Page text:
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ARS Home » Midwest Area » Columbia, Missouri » Plant Genetics Research » Research » Publications at this Location » Publication #311852

Research Project: Modification of Soybeans for Food, Feed, and Industrial Applications

Location: Plant Genetics Research

Title: Analysis of the siRNA-mediated gene silencing process targeting three homologous genes controlling soybean seed oil quality

Author
item Lu, Sha - University Of Missouri
item Yin, Xiaoyan - University Of Missouri
item Spollen, William - University Of Missouri
item Zhang, Ning - University Of Missouri
item Xu, Dong - University Of Missouri
item Schoelz, James - University Of Missouri
item Bilyeu, Kristin
item Zhang, Zhanyuan - University Of Missouri

Submitted to: PLoS One
Publication Type: Peer Reviewed Journal
Publication Acceptance Date: 5/4/2015
Publication Date: 6/10/2015
Publication URL: http://handle.nal.usda.gov/10113/61081
Citation: Lu, S., Yin, X., Spollen, W., Zhang, N., Xu, D., Schoelz, J., Bilyeu, K.D., Zhang, Z.J. 2015. Analysis of the siRNA-mediated gene silencing process targeting three homologous genes controlling soybean seed oil quality. PLoS One. 10(6). Available: http://journals.plos.org/plosone/article?id=10.1371/journal.pone.0129010.

Interpretive Summary: Identifying and understanding the mechanisms to alter the experession of targeted genes in crop species is critical to develop new traits to meet the demand for more efficient production of nutritious food. In this work, the technology of RNA silencing via an introduced transgene that is made from an inverted repeat sequence of a target soybean gene separated by an intron as a spacer (hairpin structure) was studied. To better understand the mechanism of down-regulation of target genes with closely related sequences, a series of experiments were performed for the soybean low linolenic acid seed oil trait that is known to be controlled by three closely related genes. The results demonstrated different levels of gene down-regulation based on the relatedness of the target genes to the introduced transgene, the methylation status of the transgene, and the sequence preference of small interfering RNAs produced. The impact of this research is a more thorough understanding of the process of RNA silencing in a crop plant that can be applied to future research with different crop traits.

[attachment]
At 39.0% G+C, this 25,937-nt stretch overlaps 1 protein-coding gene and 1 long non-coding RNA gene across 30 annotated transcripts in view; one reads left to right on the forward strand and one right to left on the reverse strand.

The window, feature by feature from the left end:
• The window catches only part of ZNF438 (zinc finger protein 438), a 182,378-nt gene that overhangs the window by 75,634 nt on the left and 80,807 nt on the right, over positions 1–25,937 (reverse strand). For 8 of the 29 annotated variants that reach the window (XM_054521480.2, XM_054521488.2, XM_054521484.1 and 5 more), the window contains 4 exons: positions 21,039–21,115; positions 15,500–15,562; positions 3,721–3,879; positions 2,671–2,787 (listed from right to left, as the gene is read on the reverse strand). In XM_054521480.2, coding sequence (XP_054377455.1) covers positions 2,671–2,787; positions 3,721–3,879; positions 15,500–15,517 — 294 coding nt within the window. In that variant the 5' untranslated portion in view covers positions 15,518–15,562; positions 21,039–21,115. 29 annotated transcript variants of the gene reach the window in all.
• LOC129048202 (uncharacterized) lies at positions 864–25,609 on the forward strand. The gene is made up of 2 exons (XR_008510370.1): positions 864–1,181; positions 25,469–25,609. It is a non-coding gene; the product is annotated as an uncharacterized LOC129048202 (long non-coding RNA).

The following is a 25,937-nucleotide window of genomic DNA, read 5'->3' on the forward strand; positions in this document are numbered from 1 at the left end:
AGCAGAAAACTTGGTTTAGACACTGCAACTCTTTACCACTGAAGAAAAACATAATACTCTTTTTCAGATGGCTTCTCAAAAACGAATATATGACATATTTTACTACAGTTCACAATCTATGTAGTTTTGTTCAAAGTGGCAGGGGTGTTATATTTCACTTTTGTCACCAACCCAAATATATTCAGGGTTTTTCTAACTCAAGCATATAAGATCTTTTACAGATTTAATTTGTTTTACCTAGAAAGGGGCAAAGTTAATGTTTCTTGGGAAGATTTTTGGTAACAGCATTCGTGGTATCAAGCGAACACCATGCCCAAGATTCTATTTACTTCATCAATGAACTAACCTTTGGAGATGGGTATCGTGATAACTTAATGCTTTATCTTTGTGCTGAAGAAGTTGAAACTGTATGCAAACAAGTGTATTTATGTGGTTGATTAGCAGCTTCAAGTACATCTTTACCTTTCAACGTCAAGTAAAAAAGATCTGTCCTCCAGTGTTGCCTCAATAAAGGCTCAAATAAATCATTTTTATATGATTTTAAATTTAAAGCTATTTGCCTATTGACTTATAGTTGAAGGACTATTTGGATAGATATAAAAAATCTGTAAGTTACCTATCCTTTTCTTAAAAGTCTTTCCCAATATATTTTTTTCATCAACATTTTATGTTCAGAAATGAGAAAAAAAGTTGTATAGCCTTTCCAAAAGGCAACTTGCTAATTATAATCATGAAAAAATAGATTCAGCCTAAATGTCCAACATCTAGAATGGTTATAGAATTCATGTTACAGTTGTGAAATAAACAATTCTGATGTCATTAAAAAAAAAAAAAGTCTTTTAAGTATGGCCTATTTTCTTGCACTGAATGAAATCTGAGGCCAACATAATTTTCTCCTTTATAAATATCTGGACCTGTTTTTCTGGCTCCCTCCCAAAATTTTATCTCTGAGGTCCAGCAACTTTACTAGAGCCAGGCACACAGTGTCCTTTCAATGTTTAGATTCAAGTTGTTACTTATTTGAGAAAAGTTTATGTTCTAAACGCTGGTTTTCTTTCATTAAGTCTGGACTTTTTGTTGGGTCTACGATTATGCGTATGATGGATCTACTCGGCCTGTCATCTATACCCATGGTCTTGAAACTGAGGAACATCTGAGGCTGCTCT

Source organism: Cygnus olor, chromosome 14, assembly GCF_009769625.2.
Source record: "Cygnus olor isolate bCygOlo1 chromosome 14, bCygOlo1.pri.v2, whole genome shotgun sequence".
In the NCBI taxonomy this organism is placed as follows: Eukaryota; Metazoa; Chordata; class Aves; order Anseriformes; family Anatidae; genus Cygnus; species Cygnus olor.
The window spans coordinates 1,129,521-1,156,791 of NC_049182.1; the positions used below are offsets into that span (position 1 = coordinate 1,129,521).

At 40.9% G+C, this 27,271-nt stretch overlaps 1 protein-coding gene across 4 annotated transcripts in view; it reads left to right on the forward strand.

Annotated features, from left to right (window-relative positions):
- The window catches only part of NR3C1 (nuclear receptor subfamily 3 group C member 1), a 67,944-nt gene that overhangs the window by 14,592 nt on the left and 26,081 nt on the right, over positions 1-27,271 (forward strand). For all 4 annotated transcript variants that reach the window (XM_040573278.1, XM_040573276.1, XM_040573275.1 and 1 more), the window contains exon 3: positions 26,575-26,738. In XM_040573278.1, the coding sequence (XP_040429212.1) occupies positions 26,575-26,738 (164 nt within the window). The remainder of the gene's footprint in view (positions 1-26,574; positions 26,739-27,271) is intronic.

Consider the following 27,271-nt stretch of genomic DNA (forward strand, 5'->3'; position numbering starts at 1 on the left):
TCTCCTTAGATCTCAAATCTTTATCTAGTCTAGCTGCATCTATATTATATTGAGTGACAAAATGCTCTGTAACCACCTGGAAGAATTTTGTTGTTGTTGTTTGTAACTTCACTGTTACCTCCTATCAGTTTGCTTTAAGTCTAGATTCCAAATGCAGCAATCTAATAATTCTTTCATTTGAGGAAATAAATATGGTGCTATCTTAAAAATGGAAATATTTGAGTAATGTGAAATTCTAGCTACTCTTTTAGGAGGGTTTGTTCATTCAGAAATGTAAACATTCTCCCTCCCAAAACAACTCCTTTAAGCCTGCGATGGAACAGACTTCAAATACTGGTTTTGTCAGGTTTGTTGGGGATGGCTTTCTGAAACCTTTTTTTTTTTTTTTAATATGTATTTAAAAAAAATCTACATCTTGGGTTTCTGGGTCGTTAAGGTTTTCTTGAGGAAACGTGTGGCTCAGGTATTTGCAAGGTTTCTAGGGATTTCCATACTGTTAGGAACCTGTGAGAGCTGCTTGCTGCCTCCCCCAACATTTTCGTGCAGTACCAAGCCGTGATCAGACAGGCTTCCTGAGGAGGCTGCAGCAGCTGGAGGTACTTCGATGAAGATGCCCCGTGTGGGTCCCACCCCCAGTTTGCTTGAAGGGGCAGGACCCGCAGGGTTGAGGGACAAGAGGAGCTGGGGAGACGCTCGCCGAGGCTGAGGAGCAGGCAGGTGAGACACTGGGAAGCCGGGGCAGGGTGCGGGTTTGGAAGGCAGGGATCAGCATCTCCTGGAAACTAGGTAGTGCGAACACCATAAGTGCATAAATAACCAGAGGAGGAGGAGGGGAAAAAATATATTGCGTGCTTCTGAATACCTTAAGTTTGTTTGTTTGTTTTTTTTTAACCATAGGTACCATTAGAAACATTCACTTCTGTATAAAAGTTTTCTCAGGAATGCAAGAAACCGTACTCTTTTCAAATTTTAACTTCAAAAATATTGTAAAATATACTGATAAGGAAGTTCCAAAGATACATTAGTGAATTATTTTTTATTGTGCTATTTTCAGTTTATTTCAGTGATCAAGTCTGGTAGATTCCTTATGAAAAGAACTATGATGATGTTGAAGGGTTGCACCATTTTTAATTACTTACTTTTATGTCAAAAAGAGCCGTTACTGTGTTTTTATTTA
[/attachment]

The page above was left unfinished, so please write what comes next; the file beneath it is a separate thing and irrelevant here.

Technical Abstract: Since the discovery of RNA silencing in the nineties, the implication and potential application of this new technology have been recognized. In the past decades, RNA silencing has gained significant attention because its success in genomic scale research and also in the genetic improvement of crop plants. To improve hpRNA-mediated gene silencing in soybean, the GmFAD3 gene family was chosen as a test model. In this study, all three family members of GmFAD3 were silenced and the silencing phenotype was stably inherited. Silencing levels of FAD3A, FAD3B and FAD3C correlate to the degrees of sequence homology between the inverted repeats (IR) of hpRNA and GmFAD3 transcripts in the RNAi lines. Strikingly, transgenes in two of the three RNAi lines were heavily methylated, leading to a dramatic reduction of hpRNA-derived siRNAs. Small RNAs corresponding to the loop portion of the hairpin transcript were detected, implicating possible transitive self-silencing of the hairpin transgene. In contrast, much less RNAs were found outside of the target region, suggesting that transitivity along endogenous transcripts is prohibited by some inherent protective feature. Small RNAs encoding part of the transgene promoter as well as the bar gene coding sequences were also detected by deep sequencing. siRNAs generated from the 318-bp IR were further characterized and found to be associated with the inferred cleavage sites on the target transcripts, manifesting “hot spots”.